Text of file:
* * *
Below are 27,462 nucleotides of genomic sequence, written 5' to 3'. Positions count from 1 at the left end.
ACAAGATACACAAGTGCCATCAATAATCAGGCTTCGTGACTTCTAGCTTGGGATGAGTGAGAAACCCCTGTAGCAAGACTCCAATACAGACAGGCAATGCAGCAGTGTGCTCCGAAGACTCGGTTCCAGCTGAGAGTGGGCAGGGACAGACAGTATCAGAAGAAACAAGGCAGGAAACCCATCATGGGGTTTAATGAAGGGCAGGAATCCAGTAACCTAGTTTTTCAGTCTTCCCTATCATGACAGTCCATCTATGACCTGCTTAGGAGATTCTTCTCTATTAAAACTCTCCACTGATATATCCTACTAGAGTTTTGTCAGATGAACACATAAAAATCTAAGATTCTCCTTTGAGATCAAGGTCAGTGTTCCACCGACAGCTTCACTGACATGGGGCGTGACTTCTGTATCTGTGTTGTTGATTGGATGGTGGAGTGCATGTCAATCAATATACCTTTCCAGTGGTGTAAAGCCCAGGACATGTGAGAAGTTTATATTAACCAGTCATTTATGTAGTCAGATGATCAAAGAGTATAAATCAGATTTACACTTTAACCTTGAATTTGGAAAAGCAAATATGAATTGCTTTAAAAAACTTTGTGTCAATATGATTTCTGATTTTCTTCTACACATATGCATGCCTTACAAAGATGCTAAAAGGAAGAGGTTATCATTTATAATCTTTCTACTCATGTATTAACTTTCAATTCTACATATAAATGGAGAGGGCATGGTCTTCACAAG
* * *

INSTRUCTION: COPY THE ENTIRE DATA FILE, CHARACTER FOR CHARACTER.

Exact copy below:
Below are 27,462 nucleotides of genomic sequence, written 5' to 3'. Positions count from 1 at the left end.
ACAAGATACACAAGTGCCATCAATAATCAGGCTTCGTGACTTCTAGCTTGGGATGAGTGAGAAACCCCTGTAGCAAGACTCCAATACAGACAGGCAATGCAGCAGTGTGCTCCGAAGACTCGGTTCCAGCTGAGAGTGGGCAGGGACAGACAGTATCAGAAGAAACAAGGCAGGAAACCCATCATGGGGTTTAATGAAGGGCAGGAATCCAGTAACCTAGTTTTTCAGTCTTCCCTATCATGACAGTCCATCTATGACCTGCTTAGGAGATTCTTCTCTATTAAAACTCTCCACTGATATATCCTACTAGAGTTTTGTCAGATGAACACATAAAAATCTAAGATTCTCCTTTGAGATCAAGGTCAGTGTTCCACCGACAGCTTCACTGACATGGGGCGTGACTTCTGTATCTGTGTTGTTGATTGGATGGTGGAGTGCATGTCAATCAATATACCTTTCCAGTGGTGTAAAGCCCAGGACATGTGAGAAGTTTATATTAACCAGTCATTTATGTAGTCAGATGATCAAAGAGTATAAATCAGATTTACACTTTAACCTTGAATTTGGAAAAGCAAATATGAATTGCTTTAAAAAACTTTGTGTCAATATGATTTCTGATTTTCTTCTACACATATGCATGCCTTACAAAGATGCTAAAAGGAAGAGGTTATCATTTATAATCTTTCTACTCATGTATTAACTTTCAATTCTACATATAAATGGAGAGGGCATGGTCTTCACAAG